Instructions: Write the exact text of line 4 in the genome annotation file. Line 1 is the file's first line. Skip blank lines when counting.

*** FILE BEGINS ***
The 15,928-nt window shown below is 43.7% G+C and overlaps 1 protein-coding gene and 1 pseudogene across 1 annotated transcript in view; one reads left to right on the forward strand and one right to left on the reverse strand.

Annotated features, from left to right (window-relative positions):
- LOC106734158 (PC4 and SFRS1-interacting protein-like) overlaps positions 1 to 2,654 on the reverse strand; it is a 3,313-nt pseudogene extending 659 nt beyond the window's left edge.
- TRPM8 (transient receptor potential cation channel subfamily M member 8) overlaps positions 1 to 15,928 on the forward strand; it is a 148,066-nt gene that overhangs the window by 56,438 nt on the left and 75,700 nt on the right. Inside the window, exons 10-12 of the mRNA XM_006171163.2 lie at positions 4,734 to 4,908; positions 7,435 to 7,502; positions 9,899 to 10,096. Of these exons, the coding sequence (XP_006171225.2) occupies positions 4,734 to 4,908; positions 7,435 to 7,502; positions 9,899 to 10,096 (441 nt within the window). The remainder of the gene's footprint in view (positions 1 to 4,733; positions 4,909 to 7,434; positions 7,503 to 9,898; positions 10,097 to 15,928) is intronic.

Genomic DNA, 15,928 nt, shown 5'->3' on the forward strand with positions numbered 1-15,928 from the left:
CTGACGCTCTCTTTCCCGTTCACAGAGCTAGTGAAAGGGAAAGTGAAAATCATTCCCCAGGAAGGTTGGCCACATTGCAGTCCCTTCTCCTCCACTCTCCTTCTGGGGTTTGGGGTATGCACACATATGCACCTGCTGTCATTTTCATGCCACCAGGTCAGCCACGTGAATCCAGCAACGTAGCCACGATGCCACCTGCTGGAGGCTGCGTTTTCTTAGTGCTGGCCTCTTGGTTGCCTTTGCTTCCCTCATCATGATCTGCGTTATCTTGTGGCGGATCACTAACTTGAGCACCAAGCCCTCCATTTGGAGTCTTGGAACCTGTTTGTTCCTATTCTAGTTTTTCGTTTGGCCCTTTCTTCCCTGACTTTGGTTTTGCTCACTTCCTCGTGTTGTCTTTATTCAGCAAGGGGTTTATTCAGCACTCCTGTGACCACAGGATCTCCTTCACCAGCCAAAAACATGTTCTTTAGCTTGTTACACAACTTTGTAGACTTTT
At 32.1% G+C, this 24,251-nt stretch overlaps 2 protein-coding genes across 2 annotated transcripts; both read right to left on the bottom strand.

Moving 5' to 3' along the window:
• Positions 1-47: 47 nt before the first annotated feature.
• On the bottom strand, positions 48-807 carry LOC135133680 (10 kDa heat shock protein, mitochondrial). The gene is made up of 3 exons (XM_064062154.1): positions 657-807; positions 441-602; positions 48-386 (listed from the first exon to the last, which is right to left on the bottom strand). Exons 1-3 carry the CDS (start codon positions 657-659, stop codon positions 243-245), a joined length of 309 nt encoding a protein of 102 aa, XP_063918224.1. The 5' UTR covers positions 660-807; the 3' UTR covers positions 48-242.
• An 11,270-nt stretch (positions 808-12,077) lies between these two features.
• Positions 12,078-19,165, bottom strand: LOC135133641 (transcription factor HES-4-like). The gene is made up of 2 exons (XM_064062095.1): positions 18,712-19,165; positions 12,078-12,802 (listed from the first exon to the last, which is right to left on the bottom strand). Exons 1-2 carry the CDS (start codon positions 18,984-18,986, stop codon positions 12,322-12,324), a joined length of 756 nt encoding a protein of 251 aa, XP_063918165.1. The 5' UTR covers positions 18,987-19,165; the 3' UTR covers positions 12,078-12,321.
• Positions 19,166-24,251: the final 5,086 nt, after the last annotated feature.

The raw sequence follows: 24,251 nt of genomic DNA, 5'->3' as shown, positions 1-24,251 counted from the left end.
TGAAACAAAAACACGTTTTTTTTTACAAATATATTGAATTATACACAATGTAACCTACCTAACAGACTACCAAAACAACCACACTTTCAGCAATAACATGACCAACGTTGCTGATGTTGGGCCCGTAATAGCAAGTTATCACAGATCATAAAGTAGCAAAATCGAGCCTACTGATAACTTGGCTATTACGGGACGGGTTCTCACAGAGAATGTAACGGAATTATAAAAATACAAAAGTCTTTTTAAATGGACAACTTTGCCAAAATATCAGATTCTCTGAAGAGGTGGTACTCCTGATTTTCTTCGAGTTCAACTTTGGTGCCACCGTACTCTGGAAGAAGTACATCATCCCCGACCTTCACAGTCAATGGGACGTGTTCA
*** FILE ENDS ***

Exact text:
- TRPM8 (transient receptor potential cation channel subfamily M member 8) overlaps positions 1 to 15,928 on the forward strand; it is a 148,066-nt gene that overhangs the window by 56,438 nt on the left and 75,700 nt on the right. Inside the window, exons 10-12 of the mRNA XM_006171163.2 lie at positions 4,734 to 4,908; positions 7,435 to 7,502; positions 9,899 to 10,096. Of these exons, the coding sequence (XP_006171225.2) occupies positions 4,734 to 4,908; positions 7,435 to 7,502; positions 9,899 to 10,096 (441 nt within the window). The remainder of the gene's footprint in view (positions 1 to 4,733; positions 4,909 to 7,434; positions 7,503 to 9,898; positions 10,097 to 15,928) is intronic.